Historic Agawam Ferry Sails Again in Southampton

Pyrrhus Concer
Pyrrhus Concer, Courtesy Southampton Historical Museum

Two hundred years ago, African American Pyrrhus Concer was born into slavery in Southampton. A celebrated East End resident, his most tangible achievement—launching the Agawam Ferry—will sail again this summer.

Born as a slave to the Pelletreau family, Concer was freed when he turned 18 years old. He soon realized his love for the sea and became a whaler based out of Sag Harbor. Concer was aboard the first American ship to sail into Tokyo. Travelling the world in search of sperm whales, the ship, the Manhattan, headed into Tokyo Harbor after rescuing shipwrecked Japanese sailors. The Manhattan was one of the first American vessels to sail into the Japanese port, making Concer one of the first Americans—and black men—to see Japan, as the nation was restricted to foreigners at the time.

In the mid 1850s, Concer returned to Southampton, taking up residence in a home across from Lake Agawam, where he ferried passengers from the village to the beach. The trip across Lake Agawam cost 10 cents for adults and 5 cents for kids. He ran the ferry for nearly 50 years until his death in 1897, and the ferry service died with him.

Beginning July 23, the Agawam Ferry, newly remodeled, will once again take beachgoers from the village to Gin Lane. Service will run from 1–7 p.m. on Wednesdays, Fridays and Saturdays, taking passengers between Agawam Park and Gin Lane. The boat, which is being refurbished at Strong’s Marina on North Sea Road, will have a new canvas awning and Pyrrhus Concer’s name on the back. There will be a special dock and gazebo built at both ends of Lake Agawam for operation. The fee will likely be around $5 per person.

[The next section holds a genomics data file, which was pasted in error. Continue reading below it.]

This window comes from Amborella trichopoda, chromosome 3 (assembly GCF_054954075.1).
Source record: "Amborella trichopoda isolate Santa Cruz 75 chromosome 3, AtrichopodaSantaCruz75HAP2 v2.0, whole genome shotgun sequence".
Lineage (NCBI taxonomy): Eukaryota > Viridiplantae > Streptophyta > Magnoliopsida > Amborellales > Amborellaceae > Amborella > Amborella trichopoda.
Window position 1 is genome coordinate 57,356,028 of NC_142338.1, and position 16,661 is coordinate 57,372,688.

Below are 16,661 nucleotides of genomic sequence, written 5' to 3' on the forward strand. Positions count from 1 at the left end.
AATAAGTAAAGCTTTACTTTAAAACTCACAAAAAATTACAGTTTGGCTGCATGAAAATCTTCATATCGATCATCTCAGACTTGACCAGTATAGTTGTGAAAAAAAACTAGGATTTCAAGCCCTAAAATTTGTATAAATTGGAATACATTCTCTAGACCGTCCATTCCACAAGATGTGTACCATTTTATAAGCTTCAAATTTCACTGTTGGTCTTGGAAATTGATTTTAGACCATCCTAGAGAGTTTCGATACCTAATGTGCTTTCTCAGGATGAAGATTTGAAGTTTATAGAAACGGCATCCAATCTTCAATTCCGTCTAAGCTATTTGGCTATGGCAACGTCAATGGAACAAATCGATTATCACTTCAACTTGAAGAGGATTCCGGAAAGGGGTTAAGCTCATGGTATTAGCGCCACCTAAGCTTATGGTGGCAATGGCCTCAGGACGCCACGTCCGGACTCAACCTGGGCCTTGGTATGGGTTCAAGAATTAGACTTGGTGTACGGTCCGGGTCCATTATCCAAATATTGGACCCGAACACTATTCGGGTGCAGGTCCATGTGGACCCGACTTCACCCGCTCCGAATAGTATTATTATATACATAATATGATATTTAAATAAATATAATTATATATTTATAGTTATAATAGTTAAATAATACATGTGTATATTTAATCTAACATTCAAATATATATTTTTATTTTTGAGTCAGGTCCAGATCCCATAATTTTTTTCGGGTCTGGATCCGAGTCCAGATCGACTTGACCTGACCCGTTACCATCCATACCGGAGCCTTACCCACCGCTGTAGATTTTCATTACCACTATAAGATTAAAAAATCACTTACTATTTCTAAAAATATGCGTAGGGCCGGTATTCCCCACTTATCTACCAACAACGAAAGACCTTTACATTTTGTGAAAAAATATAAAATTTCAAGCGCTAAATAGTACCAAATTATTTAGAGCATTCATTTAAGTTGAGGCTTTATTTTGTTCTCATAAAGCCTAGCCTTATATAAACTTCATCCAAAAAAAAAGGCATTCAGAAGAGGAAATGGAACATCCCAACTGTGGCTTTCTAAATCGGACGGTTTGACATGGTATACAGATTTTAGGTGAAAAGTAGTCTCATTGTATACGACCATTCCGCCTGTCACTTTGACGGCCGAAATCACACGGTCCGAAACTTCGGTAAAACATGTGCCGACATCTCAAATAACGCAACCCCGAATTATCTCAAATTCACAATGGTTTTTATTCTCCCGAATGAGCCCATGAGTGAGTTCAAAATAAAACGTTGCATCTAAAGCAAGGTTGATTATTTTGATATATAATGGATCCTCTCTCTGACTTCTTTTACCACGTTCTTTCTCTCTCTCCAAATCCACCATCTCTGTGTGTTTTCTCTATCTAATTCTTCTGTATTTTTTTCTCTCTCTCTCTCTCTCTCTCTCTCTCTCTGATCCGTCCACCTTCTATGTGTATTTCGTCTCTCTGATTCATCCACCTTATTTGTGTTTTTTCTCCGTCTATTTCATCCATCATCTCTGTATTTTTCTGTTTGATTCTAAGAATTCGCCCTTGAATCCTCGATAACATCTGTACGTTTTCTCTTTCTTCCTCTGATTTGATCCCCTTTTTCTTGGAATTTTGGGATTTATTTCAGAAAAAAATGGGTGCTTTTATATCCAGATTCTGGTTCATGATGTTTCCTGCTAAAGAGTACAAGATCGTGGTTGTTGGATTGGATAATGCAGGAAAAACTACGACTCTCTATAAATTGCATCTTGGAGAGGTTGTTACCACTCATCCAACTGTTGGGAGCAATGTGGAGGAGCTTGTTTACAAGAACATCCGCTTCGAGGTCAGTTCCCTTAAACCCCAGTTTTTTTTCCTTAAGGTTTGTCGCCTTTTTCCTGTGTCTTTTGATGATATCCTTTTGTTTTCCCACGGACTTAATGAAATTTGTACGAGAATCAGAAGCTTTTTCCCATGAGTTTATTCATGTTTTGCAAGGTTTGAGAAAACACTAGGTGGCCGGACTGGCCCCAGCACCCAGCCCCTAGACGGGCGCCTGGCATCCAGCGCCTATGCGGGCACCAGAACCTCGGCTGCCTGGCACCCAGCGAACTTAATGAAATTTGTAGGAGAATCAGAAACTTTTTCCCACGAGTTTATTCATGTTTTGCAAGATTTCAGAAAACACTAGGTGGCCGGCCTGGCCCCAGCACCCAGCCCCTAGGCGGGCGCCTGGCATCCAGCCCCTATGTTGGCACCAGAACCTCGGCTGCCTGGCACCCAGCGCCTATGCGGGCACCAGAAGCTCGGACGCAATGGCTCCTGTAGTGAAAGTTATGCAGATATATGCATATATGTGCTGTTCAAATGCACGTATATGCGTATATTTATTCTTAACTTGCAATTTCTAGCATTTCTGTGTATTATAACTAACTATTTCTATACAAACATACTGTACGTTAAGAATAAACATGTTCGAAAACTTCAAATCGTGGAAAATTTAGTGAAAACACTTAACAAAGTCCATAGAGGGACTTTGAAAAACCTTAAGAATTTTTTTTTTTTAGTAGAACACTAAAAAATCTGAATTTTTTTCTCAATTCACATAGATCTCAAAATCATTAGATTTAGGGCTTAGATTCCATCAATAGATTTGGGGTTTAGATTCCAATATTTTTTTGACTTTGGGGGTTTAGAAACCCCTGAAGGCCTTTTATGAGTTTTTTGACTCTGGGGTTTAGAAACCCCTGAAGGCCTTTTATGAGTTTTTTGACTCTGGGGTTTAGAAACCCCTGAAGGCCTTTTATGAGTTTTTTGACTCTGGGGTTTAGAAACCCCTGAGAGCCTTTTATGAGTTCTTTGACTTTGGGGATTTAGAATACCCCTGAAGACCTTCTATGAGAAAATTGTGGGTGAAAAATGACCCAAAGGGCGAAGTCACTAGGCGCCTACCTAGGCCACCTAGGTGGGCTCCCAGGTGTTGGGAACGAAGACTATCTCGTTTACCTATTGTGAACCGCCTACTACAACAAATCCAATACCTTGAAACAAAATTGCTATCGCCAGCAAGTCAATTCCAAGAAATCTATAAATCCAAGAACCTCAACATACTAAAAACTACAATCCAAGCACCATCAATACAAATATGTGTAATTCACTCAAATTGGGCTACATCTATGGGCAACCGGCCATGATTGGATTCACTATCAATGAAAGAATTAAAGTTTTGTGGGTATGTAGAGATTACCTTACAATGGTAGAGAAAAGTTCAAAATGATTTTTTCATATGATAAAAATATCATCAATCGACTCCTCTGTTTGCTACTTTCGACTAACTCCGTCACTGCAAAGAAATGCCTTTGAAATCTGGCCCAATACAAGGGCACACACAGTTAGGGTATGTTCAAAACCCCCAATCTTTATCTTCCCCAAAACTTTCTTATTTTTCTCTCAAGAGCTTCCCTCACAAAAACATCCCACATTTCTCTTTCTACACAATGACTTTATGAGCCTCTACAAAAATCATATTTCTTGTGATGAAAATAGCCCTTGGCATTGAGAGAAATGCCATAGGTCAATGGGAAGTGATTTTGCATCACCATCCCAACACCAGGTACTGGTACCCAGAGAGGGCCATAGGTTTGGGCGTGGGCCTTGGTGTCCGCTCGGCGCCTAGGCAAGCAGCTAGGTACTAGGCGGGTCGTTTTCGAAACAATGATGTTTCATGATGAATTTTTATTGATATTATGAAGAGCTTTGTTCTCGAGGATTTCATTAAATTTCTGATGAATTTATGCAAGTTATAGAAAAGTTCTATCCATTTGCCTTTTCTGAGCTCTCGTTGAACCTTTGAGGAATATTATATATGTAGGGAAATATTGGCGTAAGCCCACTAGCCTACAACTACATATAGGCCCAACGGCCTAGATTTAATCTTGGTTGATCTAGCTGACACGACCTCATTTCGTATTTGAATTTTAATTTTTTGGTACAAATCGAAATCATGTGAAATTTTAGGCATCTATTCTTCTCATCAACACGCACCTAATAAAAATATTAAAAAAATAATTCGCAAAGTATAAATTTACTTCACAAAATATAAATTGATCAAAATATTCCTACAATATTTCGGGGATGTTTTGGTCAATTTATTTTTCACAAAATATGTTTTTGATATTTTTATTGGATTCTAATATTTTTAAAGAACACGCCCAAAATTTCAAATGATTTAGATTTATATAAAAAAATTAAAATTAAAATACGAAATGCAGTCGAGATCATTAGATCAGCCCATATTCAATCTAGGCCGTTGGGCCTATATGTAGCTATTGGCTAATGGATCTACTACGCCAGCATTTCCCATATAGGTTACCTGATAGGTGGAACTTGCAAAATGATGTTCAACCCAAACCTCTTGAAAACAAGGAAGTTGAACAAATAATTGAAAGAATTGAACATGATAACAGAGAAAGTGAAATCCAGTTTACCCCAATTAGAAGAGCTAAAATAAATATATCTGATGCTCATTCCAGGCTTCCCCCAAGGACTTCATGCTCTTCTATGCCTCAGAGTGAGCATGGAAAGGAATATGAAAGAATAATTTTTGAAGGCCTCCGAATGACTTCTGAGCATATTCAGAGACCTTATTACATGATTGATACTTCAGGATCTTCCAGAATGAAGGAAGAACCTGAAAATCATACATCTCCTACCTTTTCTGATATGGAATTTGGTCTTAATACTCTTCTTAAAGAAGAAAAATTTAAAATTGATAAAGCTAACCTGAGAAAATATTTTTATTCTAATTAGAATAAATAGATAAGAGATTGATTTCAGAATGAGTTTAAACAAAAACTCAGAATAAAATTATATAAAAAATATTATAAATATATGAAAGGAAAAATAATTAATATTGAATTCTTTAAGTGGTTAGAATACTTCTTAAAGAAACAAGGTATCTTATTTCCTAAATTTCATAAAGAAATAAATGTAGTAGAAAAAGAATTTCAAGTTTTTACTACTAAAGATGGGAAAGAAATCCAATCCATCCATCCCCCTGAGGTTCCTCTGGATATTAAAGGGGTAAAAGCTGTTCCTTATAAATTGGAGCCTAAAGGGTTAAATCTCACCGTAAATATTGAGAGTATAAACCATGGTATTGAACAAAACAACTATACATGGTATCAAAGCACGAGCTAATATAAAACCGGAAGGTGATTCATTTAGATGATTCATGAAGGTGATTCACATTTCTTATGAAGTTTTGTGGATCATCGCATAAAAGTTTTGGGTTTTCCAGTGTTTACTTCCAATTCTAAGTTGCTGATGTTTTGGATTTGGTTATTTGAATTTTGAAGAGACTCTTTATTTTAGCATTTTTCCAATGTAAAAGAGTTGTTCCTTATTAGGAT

The ferry will leave from the north end of the lake at Agawam Park, then motor almost a mile to the parking lot at the south end of the lake. From there, passengers can cross Gin Lane and go to Gin Beach. Coopers Beach, with bathrooms, lifeguards, snack bars and showers is three-quarters of a mile away. “It’s an interesting aspect of our local history that has been lost a little bit,” co-founder Nick Palumbo says. “It’s a way to remind people that Southampton was and is a seafaring town.”

Palumbo has also been in discussions with the Southampton Historical Museum and the Sag Harbor Whaling Museum to plan special events around the new ferry service.

Manning the ferry requires the captain to be accredited as a full U.S. Coast Guard Boat Captain. Palumbo, a Navy veteran and local businessman, and Mark Parashowner of Sip ’N Soda approached Joshua Belury, a sailing teacher and founder of the local Sea Scouts, regarding training people to run the ferry. (The Sea Scouts is a maritime division of the Boys Scouts of America’s Venturing Program.)

“It’s not like a carnival ride,” Belury says. “It is really a sea captain’s job, so I provided the training. After I had enough people in the program…I organized our Unit to receive classroom training with the US Power Squadron, starting in March 2013.” Among other tests, the certification requires 90 days on the water.

“It’s a pretty big deal for all concerned and a lot of hoops to jump through for these operators,” says Belury. “Anything can happen on the water, whether it’s a lake, a bay or the ocean, so captains have to be trained and prepared.” Out of an initial group of 20, four people—two adults and two teenagers—made the cut. “Besides all the tests and requirements, what it really takes for a captain is to be open-minded and humble,” Belury says.

The successful launch of the long-anticipated Agawam ferry will come just after the Board of Architectural Review and Historic Preservation has ruled to demolish the Southampton house where Concer lived, despite pleas from history buffs. Though Concer was memorialized with a plaque near the water’s edge a number of years ago, his legacy will now live on as a celebration of the village’s maritime history.

For more information, visit agawamferry.org.

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